El Niño Southern Oscillation (ENSO) refers to the cycle of warm and cold Sea Surface Temperatures (SST) of the tropical central and eastern Pacific Ocean. These warm and cold phases are known as El Niño, and La Niña, respectively. El Niño events typically come around every 3-7 years (~5 years on average) and can last between nine months to two years. The most recent El Niño occurred in 2018-2019, bringing with it a lack of rainfall that plunged parts of Indonesia into extreme drought.
The past few decades have seen the rapid advancement of agricultural technology, with widespread use of genetic engineering and chemical fertilisers. However, many movements are now returning to more environmentally friendly modes of agriculture by enhancing ancestral farming methods to fit the times.
PALANGKA RAYA – The allotment in Kalampangan Village looks lush and green, packed with different kinds of fruit and vegetables. Plants thrive in these peatlands, which are treated by Randi and Rusman, young farmers from the community empowerment group JPIC Kalimantan Activists.
The scorching sun that morning did nothing to lessen the enthusiasm of the people of Marang, an urban village located in the Bukit Batu District, Palangka Raya City. On June 29, 2022, the Fire Care Community (Masyarakat Peduli Api or MPA) of Marang Village was inaugurated after its formation by the Sebangau National Park Agency (BTNS) and the Borneo Nature Foundation (BNF) Indonesia.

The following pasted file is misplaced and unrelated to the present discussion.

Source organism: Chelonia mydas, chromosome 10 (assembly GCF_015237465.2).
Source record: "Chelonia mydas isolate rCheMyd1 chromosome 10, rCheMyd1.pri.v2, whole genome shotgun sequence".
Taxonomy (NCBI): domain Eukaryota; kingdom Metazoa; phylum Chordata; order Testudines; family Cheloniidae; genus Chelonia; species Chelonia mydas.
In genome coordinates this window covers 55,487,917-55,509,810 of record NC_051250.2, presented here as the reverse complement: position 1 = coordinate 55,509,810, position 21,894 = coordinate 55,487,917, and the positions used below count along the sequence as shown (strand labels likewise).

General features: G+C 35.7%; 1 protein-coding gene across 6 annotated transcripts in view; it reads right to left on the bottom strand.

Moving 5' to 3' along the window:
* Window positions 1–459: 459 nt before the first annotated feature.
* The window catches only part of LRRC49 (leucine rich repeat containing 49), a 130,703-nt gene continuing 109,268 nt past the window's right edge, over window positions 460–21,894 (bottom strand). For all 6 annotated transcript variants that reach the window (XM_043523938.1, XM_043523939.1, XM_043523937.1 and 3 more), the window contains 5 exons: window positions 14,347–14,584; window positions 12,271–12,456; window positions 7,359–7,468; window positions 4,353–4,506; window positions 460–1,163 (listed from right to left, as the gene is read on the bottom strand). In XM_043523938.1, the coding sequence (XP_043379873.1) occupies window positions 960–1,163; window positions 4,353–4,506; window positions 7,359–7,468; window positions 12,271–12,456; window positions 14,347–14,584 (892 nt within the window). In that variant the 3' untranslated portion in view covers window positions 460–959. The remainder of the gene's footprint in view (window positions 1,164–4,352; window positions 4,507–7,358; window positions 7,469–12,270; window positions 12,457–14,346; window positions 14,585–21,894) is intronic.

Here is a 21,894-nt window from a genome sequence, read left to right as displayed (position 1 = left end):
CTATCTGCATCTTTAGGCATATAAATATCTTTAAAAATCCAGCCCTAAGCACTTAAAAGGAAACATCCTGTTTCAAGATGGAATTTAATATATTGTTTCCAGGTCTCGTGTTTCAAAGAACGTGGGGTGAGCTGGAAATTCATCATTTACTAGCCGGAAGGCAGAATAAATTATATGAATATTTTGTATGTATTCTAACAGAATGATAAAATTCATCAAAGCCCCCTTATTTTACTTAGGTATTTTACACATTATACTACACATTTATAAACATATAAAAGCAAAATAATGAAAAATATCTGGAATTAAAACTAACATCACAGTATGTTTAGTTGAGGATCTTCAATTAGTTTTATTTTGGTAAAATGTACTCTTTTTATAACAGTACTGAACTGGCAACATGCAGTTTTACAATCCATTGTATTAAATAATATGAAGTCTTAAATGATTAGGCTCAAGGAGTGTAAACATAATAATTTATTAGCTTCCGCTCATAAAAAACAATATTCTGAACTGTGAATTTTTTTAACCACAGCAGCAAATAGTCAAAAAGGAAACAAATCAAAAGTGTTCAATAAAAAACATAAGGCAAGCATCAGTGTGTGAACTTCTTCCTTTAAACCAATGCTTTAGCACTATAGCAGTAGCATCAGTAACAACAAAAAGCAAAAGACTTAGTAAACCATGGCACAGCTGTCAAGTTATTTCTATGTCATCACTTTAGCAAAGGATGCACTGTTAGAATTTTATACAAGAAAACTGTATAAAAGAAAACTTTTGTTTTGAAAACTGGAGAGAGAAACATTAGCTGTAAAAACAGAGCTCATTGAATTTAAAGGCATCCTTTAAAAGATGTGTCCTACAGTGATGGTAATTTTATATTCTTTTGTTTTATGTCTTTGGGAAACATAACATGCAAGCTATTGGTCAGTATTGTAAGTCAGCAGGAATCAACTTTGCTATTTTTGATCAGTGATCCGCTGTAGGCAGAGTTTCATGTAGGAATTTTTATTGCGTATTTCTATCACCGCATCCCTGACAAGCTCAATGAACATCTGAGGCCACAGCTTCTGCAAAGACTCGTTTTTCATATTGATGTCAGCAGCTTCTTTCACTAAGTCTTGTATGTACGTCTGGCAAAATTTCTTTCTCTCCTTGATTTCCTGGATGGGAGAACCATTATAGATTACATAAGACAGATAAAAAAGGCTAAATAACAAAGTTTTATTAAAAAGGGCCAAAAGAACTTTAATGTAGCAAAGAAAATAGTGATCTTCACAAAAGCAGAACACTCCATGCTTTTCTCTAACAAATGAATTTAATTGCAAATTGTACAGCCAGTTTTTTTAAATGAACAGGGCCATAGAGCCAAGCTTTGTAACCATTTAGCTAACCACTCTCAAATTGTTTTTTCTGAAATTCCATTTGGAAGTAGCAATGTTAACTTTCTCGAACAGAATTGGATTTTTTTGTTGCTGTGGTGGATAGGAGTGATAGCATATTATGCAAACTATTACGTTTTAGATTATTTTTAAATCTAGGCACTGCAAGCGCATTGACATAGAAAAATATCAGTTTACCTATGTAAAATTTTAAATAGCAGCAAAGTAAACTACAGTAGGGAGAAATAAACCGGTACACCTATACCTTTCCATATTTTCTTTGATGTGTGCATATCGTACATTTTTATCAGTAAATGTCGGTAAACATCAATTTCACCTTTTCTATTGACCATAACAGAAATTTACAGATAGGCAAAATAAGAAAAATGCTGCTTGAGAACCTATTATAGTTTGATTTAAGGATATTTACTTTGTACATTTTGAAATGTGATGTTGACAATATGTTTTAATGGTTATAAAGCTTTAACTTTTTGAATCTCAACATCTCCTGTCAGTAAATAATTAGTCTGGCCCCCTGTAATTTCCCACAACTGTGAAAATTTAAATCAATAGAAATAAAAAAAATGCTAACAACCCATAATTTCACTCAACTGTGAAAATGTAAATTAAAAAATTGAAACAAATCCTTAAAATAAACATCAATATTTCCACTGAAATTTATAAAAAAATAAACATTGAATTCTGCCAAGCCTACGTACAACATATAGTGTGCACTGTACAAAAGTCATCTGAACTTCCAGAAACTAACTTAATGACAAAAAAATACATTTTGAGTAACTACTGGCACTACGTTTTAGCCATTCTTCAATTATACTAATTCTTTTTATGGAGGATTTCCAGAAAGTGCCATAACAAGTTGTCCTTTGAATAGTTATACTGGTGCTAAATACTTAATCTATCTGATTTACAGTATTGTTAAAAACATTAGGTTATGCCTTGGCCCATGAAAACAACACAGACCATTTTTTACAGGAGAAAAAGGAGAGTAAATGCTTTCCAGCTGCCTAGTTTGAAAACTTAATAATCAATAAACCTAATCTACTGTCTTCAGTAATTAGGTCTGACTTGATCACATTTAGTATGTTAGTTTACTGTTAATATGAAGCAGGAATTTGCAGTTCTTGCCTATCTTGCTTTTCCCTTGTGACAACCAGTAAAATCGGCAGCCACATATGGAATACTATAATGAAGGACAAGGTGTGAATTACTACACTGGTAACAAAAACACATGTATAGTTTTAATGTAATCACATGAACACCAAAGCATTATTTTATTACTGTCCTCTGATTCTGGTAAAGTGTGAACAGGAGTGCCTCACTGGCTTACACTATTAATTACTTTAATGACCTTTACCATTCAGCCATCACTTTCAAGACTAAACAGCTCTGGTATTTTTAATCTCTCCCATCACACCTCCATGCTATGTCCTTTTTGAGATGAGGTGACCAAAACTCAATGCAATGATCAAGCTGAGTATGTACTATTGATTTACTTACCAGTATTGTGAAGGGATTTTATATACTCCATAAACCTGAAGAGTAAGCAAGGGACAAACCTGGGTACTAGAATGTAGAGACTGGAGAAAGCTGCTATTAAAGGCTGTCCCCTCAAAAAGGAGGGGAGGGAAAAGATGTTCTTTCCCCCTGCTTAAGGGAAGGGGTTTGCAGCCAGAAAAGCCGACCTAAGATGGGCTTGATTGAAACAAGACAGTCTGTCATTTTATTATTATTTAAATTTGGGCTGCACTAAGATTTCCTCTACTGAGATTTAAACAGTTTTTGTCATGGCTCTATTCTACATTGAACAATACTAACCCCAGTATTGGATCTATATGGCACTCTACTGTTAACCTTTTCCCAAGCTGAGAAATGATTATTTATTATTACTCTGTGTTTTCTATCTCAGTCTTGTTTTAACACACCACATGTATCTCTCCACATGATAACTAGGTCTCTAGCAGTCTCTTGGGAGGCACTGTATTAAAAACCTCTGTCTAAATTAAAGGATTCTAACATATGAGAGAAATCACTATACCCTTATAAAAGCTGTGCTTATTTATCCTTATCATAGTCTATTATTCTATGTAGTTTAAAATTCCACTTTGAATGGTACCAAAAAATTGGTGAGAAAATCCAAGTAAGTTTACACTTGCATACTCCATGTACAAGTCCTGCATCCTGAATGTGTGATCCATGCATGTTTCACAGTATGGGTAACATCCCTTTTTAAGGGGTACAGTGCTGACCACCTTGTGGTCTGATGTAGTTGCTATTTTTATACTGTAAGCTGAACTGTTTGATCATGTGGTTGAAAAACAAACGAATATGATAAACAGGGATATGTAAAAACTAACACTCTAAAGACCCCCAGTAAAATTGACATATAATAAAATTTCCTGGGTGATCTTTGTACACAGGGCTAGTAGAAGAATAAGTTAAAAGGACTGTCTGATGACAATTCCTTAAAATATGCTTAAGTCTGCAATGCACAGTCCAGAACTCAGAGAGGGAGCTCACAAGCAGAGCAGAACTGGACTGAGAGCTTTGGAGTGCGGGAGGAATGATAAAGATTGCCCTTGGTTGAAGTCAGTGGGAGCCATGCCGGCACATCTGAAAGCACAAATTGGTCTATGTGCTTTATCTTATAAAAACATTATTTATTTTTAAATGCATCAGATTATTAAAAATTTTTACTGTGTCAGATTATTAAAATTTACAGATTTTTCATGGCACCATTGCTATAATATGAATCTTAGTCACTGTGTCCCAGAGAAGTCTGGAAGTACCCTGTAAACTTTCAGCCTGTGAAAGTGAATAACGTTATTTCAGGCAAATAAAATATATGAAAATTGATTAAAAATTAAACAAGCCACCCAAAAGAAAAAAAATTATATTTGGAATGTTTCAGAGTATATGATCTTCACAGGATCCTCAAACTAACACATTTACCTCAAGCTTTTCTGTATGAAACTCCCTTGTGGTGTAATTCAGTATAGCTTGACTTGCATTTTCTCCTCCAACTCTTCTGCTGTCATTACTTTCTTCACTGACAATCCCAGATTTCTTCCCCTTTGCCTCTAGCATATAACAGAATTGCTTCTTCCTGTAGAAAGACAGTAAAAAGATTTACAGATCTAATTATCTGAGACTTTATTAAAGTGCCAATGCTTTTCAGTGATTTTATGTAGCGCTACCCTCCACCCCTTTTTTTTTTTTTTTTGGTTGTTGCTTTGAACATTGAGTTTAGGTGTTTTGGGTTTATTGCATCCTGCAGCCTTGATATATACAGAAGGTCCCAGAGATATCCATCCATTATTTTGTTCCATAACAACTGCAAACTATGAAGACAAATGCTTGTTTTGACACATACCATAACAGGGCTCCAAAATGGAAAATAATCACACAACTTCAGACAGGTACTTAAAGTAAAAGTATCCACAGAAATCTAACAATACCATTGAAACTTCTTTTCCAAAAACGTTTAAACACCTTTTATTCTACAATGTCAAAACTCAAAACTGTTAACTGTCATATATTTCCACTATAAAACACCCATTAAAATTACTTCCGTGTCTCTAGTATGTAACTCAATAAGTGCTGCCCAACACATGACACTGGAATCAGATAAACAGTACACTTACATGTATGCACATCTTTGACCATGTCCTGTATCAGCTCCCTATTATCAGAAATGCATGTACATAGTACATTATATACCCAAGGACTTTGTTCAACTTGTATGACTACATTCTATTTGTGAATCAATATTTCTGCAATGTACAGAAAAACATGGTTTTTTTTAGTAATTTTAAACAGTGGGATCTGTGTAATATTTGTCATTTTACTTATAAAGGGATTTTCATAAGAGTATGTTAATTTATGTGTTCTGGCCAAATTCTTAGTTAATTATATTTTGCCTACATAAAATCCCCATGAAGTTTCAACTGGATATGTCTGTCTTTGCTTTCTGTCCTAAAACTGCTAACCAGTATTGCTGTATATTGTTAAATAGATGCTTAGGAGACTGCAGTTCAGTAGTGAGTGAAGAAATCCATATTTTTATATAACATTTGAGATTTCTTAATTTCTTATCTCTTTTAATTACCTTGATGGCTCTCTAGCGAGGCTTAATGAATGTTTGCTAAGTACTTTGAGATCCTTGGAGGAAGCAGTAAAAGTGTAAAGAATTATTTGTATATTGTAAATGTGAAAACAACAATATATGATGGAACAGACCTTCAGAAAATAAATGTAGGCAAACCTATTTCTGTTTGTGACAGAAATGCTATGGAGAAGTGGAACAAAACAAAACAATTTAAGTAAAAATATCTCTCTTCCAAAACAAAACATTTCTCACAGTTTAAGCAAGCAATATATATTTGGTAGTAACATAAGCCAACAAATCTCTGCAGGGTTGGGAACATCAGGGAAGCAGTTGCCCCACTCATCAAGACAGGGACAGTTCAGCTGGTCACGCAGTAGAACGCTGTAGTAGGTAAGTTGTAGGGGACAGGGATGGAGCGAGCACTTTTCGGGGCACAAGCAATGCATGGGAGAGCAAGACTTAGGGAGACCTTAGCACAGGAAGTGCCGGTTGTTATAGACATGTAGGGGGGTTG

Forest fires remain a serious threat throughout Central Borneo, especially in peatlands, which are prone to burning during the dry season.
Routine patrols are key to effective fire control and prevention during Borneo’s dry season. As part of our wider fire mitigation strategy, the Borneo Nature Foundation (BNF) conducts regular patrols with our partners at the Centre for International Cooperation in the Sustainable Management of Tropical Peatland (CIMTROP). These patrols are concentrated in fire-prone areas of the National Peat-swamp Laboratory (LAHG), a special zone within the Sebangau National Park.
The Sebangau National Park Agency (BTNS) and the Borneo Nature Foundation (BNF) Indonesia are carrying out an intensive programme to plant one million trees for ecosystem restoration.
If water is the lifeblood of Borneo, its rivers are the veins and arteries. In Central Kalimantan, Indonesian Borneo, there are several major rivers, including the Barito River, Kapuas River, and the Kahayan River. Besides nourishing the region’s forests, these rivers also function as an important food source for local communities.
Gray clouds blanketed Palangka Raya that morning, as we drove 20 minutes from the city center to the village of Kereng Bangkirai in the nearby Sebangau District. Getting out of the car, we crossed a rickety walkway over the peat-swamp to a small wooden house, propped up on stilts above the black water.